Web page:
09.15am.They must have had a good night out?
Saturday afternoon was spent on a pilgrimage to the greatest Arsenal supporters bar in the world.
The Blind Pig in east village. The difficulty on arrival was that its reputation precedes tithe bar was
far too busy too comfortably watch the match against Liverpool.
My pre-race meal was the one bad meal we had in NYC.An inedible pasta in TGI Fridays (I am
Further disaster struck that night. Pre-race porridge is part of my marathon routine. However, the
Radisson did not start breakfast til 6.30am.
Was there a night porter, I asked? Not at 5am?
Do you have a microwave, I can access at that time? No sir!
So, in the city that never sleeps, I was stuck with the one hotel service that can’t get out of bed?
So, there I was at 5am evening a cold museli breakfast. No porridge. I was like Dumbo without the
nose peg! How was I going to perform?
The logistics of NYC Marathon are such that you have to raise very early.50k runners have to get
across to the Staten Island race HQ. I was at the Ferry terminal at 5.30am, four hours pre-race. The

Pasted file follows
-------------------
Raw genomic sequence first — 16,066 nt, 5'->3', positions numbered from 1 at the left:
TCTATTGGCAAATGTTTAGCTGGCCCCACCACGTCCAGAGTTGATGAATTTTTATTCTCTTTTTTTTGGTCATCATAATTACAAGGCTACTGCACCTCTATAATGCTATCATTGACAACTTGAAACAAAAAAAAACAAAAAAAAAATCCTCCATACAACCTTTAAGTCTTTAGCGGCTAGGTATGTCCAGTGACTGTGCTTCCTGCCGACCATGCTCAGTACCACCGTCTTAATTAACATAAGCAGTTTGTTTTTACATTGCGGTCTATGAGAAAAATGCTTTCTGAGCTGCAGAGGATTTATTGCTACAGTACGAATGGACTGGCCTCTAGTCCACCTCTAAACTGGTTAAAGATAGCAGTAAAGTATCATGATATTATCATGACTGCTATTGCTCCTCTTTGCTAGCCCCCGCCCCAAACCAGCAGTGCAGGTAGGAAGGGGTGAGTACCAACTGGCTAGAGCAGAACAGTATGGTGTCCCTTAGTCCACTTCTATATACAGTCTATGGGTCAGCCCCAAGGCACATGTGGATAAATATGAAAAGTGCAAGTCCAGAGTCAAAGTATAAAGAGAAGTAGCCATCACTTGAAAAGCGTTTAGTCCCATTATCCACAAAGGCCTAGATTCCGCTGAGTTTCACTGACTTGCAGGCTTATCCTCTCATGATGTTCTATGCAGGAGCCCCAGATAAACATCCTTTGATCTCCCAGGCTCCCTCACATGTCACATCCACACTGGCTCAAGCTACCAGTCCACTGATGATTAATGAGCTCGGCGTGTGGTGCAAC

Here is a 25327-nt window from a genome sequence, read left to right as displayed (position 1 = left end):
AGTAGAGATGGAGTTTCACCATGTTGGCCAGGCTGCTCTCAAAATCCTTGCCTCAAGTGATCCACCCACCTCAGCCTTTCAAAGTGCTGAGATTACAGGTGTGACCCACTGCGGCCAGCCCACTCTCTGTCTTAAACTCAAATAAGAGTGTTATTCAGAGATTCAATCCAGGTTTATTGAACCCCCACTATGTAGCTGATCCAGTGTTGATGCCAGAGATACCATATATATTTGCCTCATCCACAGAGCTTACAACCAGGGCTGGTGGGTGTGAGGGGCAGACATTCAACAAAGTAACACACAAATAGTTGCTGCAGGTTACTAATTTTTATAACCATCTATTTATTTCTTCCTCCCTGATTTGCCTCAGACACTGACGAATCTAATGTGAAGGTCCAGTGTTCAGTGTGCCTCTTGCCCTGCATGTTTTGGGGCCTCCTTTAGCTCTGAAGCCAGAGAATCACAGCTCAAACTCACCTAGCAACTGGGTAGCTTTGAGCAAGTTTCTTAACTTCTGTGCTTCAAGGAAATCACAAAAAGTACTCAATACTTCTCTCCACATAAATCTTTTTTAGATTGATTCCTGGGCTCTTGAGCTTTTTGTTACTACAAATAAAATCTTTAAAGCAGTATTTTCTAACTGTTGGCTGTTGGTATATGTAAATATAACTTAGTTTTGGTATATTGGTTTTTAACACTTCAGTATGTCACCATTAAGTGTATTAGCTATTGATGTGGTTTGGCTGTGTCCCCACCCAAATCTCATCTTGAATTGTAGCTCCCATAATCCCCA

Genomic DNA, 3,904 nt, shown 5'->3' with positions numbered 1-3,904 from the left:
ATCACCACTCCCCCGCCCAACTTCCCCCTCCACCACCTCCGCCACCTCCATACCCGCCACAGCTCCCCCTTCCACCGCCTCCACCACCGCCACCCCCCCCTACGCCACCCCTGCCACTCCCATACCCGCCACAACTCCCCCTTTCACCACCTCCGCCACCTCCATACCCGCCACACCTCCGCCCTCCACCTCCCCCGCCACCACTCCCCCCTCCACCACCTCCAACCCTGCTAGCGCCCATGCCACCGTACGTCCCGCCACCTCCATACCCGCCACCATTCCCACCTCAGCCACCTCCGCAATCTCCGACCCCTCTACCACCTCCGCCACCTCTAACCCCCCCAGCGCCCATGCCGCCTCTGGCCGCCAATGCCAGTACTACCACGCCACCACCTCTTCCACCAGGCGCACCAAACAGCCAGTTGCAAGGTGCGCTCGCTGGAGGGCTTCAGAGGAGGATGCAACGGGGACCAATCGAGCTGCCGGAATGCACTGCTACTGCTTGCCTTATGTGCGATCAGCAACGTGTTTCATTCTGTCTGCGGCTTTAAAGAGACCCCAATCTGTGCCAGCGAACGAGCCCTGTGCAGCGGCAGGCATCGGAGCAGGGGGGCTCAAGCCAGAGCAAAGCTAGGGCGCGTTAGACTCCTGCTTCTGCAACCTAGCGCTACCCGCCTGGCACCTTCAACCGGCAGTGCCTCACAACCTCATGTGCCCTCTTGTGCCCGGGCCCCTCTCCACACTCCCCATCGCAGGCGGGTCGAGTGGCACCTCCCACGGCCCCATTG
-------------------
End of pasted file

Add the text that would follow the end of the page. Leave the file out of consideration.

transfers ran very smoothly.the race village well lay out, But, we were fortunate weather wise. A
cold wet day would be horrible there.
Another downside is there no room to warm up, so after 3 hours standing or lying around it is
straight into it running up and across a spectacular bridge!
My fellow runner from TT Shane “the post man “ McCauley was on the orange start ,parallel to the
blue elite start, Due to the lane stagger effect ,he had his 15 minutes of fame, as he was parallel to
the lead pack early on!
The crowds were amazing in Staten Island, Brooklyn and Queens during the first half of the race. My
energy levels dropped at half way which I had reached at 1.35ish.It was not the day for heroics, So, I
switched my cheap Casio watch back to zero and ran 2nd half as a timed run.
There was one more gruelling bridge at 16th mile before you hit a wall of noise on 1st Avenue. We
touched on the Bronx around 20 miles before a great buzz of music ad noise as we ran through